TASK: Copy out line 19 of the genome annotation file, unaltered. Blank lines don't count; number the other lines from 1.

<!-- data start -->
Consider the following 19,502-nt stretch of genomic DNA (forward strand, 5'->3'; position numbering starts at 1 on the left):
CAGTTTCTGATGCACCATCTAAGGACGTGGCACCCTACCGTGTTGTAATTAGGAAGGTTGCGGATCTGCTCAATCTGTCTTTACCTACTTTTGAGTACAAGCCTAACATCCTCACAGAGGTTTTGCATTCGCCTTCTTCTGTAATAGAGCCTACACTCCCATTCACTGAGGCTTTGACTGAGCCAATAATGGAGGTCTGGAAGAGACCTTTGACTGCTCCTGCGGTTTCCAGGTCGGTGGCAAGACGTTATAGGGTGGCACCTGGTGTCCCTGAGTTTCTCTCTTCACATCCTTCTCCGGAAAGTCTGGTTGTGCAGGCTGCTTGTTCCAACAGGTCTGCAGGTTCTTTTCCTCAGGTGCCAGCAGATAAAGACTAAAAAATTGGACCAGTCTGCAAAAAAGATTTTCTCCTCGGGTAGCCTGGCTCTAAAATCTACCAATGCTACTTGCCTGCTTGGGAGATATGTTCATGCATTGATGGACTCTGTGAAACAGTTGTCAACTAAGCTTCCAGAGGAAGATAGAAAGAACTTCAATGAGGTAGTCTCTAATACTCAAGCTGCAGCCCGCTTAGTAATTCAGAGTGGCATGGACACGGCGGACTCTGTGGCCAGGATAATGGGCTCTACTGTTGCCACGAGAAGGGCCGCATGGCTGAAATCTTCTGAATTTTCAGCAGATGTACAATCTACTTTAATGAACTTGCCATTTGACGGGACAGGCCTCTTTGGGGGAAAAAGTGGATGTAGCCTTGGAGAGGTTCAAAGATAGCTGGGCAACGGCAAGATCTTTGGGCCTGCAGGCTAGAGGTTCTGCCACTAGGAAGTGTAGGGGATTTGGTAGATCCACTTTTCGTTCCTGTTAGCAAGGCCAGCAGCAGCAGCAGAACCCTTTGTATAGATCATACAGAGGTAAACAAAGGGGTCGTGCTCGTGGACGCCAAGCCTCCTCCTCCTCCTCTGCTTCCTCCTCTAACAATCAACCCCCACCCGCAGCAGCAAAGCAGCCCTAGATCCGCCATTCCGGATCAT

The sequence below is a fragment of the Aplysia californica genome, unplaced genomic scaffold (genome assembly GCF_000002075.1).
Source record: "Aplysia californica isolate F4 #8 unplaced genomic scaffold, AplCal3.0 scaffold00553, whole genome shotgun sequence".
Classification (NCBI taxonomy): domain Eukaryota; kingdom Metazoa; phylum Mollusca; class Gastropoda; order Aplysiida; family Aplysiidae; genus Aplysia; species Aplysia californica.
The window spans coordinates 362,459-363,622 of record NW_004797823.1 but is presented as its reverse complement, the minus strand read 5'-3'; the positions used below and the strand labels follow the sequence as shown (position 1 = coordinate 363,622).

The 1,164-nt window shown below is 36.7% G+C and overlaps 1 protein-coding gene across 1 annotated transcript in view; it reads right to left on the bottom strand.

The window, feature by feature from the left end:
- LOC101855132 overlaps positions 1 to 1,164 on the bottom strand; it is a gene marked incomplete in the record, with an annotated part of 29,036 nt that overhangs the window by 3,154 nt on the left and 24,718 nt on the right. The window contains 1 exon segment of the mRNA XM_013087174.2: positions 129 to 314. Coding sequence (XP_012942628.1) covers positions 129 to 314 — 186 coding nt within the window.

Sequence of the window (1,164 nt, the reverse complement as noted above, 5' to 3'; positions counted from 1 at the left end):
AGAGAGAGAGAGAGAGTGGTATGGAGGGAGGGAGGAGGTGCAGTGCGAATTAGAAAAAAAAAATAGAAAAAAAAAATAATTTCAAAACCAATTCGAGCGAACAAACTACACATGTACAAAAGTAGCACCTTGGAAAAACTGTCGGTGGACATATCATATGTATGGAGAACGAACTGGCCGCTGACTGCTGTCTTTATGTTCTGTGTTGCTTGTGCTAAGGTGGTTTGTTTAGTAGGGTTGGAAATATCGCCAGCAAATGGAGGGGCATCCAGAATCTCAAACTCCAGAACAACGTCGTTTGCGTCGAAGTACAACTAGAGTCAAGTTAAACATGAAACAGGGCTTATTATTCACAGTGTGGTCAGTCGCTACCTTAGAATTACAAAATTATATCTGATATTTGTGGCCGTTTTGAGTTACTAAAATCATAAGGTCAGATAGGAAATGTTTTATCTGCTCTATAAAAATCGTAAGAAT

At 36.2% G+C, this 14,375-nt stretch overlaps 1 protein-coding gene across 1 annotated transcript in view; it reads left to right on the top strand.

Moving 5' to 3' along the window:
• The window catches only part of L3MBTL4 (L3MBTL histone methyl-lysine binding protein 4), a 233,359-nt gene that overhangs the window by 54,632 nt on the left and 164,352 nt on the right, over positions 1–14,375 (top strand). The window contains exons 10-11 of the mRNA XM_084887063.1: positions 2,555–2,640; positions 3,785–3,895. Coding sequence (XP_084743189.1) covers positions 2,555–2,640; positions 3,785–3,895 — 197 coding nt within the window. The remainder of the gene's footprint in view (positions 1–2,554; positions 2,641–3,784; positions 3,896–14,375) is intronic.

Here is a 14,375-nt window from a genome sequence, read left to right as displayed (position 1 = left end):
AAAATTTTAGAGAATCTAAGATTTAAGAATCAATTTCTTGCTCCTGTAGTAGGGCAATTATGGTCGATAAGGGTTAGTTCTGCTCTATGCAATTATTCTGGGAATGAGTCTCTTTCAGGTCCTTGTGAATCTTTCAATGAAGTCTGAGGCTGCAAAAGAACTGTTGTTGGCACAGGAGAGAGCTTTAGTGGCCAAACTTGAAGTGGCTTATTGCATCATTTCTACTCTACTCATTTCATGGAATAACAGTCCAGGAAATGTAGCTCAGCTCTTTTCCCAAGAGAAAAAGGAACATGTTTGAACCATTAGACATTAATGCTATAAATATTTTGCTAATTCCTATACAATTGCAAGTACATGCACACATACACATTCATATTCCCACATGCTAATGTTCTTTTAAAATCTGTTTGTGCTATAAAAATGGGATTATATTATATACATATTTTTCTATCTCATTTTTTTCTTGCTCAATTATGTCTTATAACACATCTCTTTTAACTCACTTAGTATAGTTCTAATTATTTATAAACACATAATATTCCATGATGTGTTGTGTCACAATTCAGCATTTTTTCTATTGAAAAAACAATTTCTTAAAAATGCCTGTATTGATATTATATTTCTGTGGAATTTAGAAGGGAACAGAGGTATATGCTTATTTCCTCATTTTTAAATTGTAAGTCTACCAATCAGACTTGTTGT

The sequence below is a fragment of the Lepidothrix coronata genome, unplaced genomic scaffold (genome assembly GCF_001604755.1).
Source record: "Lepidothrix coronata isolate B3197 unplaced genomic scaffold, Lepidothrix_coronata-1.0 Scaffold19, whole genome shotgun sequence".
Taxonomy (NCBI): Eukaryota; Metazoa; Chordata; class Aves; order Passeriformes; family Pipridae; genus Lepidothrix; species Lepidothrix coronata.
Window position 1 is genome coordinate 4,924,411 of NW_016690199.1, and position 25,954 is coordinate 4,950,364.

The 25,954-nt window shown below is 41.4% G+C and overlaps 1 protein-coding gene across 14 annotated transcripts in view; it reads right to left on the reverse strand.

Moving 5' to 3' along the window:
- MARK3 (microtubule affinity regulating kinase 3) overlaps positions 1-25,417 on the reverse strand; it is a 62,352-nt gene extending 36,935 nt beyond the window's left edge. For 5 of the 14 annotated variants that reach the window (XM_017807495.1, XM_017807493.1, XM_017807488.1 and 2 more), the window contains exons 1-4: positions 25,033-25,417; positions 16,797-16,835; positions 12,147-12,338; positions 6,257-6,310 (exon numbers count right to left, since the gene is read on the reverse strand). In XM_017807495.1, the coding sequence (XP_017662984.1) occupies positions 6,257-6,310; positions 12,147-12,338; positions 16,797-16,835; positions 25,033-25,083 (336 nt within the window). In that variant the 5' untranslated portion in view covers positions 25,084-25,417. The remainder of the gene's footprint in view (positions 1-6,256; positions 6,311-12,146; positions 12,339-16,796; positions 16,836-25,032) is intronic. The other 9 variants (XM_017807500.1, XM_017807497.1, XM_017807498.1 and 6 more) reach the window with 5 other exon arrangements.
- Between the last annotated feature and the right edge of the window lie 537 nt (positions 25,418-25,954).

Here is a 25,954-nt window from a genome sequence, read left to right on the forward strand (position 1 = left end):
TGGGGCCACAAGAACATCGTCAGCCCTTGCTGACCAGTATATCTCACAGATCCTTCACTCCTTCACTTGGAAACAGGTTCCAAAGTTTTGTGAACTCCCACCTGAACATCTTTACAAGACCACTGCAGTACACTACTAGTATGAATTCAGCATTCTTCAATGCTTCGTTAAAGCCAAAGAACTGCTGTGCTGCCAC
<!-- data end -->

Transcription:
Taxonomy (NCBI): Eukaryota; Metazoa; Chordata; class Aves; order Passeriformes; family Pipridae; genus Lepidothrix; species Lepidothrix coronata.